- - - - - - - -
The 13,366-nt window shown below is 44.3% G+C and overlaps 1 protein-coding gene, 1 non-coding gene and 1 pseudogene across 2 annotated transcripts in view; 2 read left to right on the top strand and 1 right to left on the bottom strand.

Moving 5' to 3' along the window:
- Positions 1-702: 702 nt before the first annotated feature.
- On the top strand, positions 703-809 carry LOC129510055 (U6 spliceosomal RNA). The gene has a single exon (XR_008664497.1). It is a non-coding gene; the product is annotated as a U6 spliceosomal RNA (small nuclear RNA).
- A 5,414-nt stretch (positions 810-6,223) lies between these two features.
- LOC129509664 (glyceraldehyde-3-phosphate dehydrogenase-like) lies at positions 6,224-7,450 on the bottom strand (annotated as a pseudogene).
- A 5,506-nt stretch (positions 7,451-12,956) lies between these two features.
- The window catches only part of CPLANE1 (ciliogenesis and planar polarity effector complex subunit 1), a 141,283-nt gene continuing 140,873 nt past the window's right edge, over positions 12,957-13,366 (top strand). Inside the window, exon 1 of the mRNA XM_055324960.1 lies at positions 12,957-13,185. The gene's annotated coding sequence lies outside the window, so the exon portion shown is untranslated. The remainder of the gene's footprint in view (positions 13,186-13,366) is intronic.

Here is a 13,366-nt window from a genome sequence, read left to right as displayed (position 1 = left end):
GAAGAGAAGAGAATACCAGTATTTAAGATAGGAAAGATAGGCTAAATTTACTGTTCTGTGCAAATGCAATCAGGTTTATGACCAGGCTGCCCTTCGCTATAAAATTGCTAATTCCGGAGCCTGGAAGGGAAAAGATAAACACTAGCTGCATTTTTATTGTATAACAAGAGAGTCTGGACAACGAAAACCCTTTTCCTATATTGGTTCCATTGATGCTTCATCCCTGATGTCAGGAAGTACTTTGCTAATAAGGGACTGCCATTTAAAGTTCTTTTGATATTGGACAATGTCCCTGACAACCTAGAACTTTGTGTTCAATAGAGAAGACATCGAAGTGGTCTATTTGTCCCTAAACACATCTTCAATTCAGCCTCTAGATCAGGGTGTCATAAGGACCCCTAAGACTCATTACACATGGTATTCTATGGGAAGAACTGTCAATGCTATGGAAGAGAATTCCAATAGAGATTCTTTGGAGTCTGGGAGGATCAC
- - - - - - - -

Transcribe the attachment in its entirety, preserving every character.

The 13,366-nt window shown below is 44.3% G+C and overlaps 1 protein-coding gene, 1 non-coding gene and 1 pseudogene across 2 annotated transcripts in view; 2 read left to right on the top strand and 1 right to left on the bottom strand.

Moving 5' to 3' along the window:
- Positions 1-702: 702 nt before the first annotated feature.
- On the top strand, positions 703-809 carry LOC129510055 (U6 spliceosomal RNA). The gene has a single exon (XR_008664497.1). It is a non-coding gene; the product is annotated as a U6 spliceosomal RNA (small nuclear RNA).
- A 5,414-nt stretch (positions 810-6,223) lies between these two features.
- LOC129509664 (glyceraldehyde-3-phosphate dehydrogenase-like) lies at positions 6,224-7,450 on the bottom strand (annotated as a pseudogene).
- A 5,506-nt stretch (positions 7,451-12,956) lies between these two features.
- The window catches only part of CPLANE1 (ciliogenesis and planar polarity effector complex subunit 1), a 141,283-nt gene continuing 140,873 nt past the window's right edge, over positions 12,957-13,366 (top strand). Inside the window, exon 1 of the mRNA XM_055324960.1 lies at positions 12,957-13,185. The gene's annotated coding sequence lies outside the window, so the exon portion shown is untranslated. The remainder of the gene's footprint in view (positions 13,186-13,366) is intronic.

Here is a 13,366-nt window from a genome sequence, read left to right as displayed (position 1 = left end):
GAAGAGAAGAGAATACCAGTATTTAAGATAGGAAAGATAGGCTAAATTTACTGTTCTGTGCAAATGCAATCAGGTTTATGACCAGGCTGCCCTTCGCTATAAAATTGCTAATTCCGGAGCCTGGAAGGGAAAAGATAAACACTAGCTGCATTTTTATTGTATAACAAGAGAGTCTGGACAACGAAAACCCTTTTCCTATATTGGTTCCATTGATGCTTCATCCCTGATGTCAGGAAGTACTTTGCTAATAAGGGACTGCCATTTAAAGTTCTTTTGATATTGGACAATGTCCCTGACAACCTAGAACTTTGTGTTCAATAGAGAAGACATCGAAGTGGTCTATTTGTCCCTAAACACATCTTCAATTCAGCCTCTAGATCAGGGTGTCATAAGGACCCCTAAGACTCATTACACATGGTATTCTATGGGAAGAACTGTCAATGCTATGGAAGAGAATTCCAATAGAGATTCTTTGGAGTCTGGGAGGATCAC